Desperate matric exam cheats

2010-10-31 12:04

The desperation of unprepared matriculants knows no bounds.

They will even hire ghost writers to sit the exams for them.

That was the case in KwaZulu-Natal last year.

A Department of Basic Education (DBE) investigation into a Mandeni, KwaZulu-Natal educator who allegedly ran a ghostwriting scheme hit a brick wall, however, when the whistleblower refused to co-operate.

The whistleblower, whose name is known to City Press, paid a teacher R1 400 to arrange for two other learners to ghost-write her accounting and economics exams.

It was not a success: her results showed she failed in both subjects.

She demanded a refund, and when the teacher refused she called President Jacob Zuma’s hotline.

A high-ranking official in the DBE exams unit said the department became powerless to do anything when the whistleblower bowed out at the last minute.

“We had an appointment to meet with her, but as soon as we mentioned the police, she chickened out,” the official said.

The whistleblower told City Press she was not the only one who had used ghost writers. She claimed the teacher running the ­alleged scheme had been paid ­anything up to R5?000.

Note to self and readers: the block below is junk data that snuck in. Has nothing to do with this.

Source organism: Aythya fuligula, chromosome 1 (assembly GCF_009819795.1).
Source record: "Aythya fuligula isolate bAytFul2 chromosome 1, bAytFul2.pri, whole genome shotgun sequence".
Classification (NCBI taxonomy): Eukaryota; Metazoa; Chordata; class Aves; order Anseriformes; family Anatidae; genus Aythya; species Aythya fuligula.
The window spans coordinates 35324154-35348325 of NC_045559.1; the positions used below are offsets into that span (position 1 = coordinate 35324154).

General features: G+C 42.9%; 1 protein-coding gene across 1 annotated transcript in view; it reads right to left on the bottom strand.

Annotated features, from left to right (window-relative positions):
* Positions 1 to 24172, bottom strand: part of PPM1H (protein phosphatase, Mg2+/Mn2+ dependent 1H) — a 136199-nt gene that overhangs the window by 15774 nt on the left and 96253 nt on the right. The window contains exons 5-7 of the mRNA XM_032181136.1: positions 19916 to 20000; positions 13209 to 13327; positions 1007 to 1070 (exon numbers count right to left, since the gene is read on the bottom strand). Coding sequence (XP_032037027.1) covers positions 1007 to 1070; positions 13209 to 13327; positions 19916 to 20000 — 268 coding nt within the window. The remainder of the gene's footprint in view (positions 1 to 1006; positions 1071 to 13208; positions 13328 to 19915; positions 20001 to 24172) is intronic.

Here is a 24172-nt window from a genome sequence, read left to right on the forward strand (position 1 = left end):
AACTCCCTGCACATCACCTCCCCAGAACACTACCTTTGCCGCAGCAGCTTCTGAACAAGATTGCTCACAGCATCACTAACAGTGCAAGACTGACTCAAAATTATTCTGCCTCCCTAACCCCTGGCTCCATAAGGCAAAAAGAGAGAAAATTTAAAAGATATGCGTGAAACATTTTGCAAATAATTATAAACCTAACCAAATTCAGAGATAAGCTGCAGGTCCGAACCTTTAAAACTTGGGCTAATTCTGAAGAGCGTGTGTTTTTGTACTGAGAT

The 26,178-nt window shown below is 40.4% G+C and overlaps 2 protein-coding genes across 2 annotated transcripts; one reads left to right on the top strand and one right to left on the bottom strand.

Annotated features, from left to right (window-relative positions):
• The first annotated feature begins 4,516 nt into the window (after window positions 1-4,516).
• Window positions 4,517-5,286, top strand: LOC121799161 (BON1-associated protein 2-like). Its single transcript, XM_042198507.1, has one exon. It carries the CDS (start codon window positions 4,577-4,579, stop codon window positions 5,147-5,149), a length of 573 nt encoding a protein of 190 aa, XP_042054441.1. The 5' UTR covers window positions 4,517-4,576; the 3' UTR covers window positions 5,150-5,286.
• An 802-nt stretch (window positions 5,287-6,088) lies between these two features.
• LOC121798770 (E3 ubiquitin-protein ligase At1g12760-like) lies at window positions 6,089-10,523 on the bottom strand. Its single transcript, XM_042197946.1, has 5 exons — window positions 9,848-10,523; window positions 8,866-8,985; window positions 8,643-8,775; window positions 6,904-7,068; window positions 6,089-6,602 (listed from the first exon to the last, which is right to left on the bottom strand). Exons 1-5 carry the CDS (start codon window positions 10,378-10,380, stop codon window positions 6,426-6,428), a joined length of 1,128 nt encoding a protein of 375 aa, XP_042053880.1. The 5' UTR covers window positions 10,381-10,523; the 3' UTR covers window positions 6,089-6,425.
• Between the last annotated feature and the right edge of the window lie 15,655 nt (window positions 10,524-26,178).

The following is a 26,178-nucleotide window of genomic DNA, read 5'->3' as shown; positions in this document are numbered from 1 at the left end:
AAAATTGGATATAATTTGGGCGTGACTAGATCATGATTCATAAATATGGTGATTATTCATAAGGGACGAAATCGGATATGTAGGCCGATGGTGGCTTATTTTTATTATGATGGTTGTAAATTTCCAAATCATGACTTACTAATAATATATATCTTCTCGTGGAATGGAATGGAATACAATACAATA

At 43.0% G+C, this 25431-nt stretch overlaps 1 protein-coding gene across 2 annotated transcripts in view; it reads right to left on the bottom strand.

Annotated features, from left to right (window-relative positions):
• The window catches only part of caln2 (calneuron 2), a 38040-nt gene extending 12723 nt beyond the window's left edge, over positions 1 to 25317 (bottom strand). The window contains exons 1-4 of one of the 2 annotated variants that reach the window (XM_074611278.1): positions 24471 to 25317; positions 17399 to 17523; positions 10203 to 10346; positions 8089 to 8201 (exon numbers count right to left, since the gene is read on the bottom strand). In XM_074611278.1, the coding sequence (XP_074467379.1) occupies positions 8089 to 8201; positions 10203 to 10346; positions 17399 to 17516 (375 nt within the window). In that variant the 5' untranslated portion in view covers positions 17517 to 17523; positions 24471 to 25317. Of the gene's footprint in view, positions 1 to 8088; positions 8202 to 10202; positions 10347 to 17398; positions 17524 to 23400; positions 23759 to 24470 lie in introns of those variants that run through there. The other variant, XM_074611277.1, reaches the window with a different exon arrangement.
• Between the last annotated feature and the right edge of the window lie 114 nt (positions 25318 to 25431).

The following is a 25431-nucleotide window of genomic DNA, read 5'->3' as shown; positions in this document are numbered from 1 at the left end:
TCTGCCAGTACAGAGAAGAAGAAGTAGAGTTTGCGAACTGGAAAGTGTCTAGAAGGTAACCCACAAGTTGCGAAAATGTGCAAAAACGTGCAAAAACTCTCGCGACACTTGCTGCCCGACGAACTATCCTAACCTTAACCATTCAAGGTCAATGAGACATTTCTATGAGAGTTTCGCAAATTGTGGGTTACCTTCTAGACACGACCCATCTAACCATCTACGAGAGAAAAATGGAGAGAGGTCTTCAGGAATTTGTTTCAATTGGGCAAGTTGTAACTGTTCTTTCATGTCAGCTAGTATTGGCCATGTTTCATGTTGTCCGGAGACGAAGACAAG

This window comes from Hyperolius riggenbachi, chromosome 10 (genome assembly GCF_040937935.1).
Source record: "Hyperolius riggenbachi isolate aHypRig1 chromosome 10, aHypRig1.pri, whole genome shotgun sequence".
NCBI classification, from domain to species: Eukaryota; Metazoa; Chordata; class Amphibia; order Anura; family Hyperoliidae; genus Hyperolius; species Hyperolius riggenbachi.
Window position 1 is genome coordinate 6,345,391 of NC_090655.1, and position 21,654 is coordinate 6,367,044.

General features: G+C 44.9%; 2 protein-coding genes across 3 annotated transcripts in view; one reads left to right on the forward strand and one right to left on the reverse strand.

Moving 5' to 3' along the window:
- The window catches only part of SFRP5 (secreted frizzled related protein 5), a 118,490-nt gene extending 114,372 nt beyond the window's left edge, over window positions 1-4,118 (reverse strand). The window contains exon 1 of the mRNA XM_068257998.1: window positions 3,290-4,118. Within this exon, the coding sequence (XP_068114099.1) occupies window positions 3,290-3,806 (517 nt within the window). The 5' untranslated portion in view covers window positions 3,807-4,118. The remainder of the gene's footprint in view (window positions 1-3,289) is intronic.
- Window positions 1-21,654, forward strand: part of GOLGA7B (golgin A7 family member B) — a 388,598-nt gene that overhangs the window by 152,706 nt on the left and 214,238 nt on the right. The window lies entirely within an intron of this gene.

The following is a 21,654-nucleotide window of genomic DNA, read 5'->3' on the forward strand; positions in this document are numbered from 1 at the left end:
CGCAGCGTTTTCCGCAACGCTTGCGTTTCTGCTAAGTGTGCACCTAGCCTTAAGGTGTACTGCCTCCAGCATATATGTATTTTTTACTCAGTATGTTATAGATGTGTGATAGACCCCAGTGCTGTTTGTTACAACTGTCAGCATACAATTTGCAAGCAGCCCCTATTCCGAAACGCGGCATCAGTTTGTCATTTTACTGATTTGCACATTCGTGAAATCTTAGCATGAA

Unprepared learners can be ­creative in avoiding their rendezvous with matric exam papers.

Dr Nkosinathi Sishi, DBE’s head of exams, mentioned a few examples of past attempts:

»? Bomb threats were a favourite in affluent areas of Western Cape, Gauteng and KwaZulu-Natal;

»? Ghost writers needed to impersonate the pupils and so had to ­borrow their IDs; and

»? Collusion between officials and candidates had occurred. For a fee, the officials would write the exam on behalf of a candidate.

Sishi said although these incidents were the result of under­prepared learners, their schools ­also had to shoulder the blame.

Although the first week of matric exams this year had gone smoothly, Sishi said the DBE had introduced new measures to stop ­cheaters in their tracks.

A provincial exam irregularity committee had been established, including a mini court – similar to those established during the Soccer World Cup – for Gauteng.

A state attorney would be involved and parents would be permitted to bring lawyers to defend their children.

Forensic experts would also be involved where there were doubts about handwriting on a script.

Already, a KZN principal has been suspended as a chief invigilator.

On Wednesday the principal confessed to having removed a question paper from the exam room and writing answers on it.

Mbali Thusi, KZN education ­department spokesperson, said: “The principal acknowledged that he knew he could not take the ­question paper outside the writing room while the examination was under way, let alone provide ­answers to it.”

He was nabbed by exam monitors when they visited JE Ndlovu Secondary School in KwaMashu, north of Durban.

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